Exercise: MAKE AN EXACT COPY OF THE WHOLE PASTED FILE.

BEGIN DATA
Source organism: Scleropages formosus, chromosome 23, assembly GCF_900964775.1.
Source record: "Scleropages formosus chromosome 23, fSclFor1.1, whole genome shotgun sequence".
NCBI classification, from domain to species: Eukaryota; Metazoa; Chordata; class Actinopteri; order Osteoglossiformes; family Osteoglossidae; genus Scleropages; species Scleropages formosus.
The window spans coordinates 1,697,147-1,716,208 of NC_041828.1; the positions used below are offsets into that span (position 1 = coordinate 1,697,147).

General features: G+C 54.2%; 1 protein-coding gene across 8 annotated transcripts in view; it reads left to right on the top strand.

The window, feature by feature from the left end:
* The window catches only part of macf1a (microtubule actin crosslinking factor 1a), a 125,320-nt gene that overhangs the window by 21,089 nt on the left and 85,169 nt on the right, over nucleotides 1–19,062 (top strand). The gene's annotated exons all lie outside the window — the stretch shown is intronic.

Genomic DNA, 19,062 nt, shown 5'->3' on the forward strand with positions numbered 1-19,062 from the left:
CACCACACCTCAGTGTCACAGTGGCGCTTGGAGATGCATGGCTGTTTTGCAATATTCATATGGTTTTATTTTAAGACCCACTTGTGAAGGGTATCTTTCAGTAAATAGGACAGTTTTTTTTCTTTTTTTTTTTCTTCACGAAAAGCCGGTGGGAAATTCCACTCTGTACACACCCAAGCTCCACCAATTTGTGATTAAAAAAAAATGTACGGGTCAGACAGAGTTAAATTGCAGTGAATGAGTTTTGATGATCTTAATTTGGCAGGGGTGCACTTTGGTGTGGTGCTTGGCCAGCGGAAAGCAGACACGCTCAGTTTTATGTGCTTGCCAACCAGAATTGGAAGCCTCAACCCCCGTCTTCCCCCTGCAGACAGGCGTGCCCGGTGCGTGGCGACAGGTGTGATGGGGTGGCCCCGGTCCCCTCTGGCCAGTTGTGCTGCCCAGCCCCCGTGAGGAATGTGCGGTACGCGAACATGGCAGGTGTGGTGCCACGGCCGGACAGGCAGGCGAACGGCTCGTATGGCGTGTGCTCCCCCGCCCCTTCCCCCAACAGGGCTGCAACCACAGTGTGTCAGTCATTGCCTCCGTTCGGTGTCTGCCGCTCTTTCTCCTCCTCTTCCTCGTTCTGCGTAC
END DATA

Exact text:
Source organism: Scleropages formosus, chromosome 23, assembly GCF_900964775.1.
Source record: "Scleropages formosus chromosome 23, fSclFor1.1, whole genome shotgun sequence".
NCBI classification, from domain to species: Eukaryota; Metazoa; Chordata; class Actinopteri; order Osteoglossiformes; family Osteoglossidae; genus Scleropages; species Scleropages formosus.
The window spans coordinates 1,697,147-1,716,208 of NC_041828.1; the positions used below are offsets into that span (position 1 = coordinate 1,697,147).

General features: G+C 54.2%; 1 protein-coding gene across 8 annotated transcripts in view; it reads left to right on the top strand.

The window, feature by feature from the left end:
* The window catches only part of macf1a (microtubule actin crosslinking factor 1a), a 125,320-nt gene that overhangs the window by 21,089 nt on the left and 85,169 nt on the right, over nucleotides 1–19,062 (top strand). The gene's annotated exons all lie outside the window — the stretch shown is intronic.

Genomic DNA, 19,062 nt, shown 5'->3' on the forward strand with positions numbered 1-19,062 from the left:
CACCACACCTCAGTGTCACAGTGGCGCTTGGAGATGCATGGCTGTTTTGCAATATTCATATGGTTTTATTTTAAGACCCACTTGTGAAGGGTATCTTTCAGTAAATAGGACAGTTTTTTTTCTTTTTTTTTTTCTTCACGAAAAGCCGGTGGGAAATTCCACTCTGTACACACCCAAGCTCCACCAATTTGTGATTAAAAAAAAATGTACGGGTCAGACAGAGTTAAATTGCAGTGAATGAGTTTTGATGATCTTAATTTGGCAGGGGTGCACTTTGGTGTGGTGCTTGGCCAGCGGAAAGCAGACACGCTCAGTTTTATGTGCTTGCCAACCAGAATTGGAAGCCTCAACCCCCGTCTTCCCCCTGCAGACAGGCGTGCCCGGTGCGTGGCGACAGGTGTGATGGGGTGGCCCCGGTCCCCTCTGGCCAGTTGTGCTGCCCAGCCCCCGTGAGGAATGTGCGGTACGCGAACATGGCAGGTGTGGTGCCACGGCCGGACAGGCAGGCGAACGGCTCGTATGGCGTGTGCTCCCCCGCCCCTTCCCCCAACAGGGCTGCAACCACAGTGTGTCAGTCATTGCCTCCGTTCGGTGTCTGCCGCTCTTTCTCCTCCTCTTCCTCGTTCTGCGTAC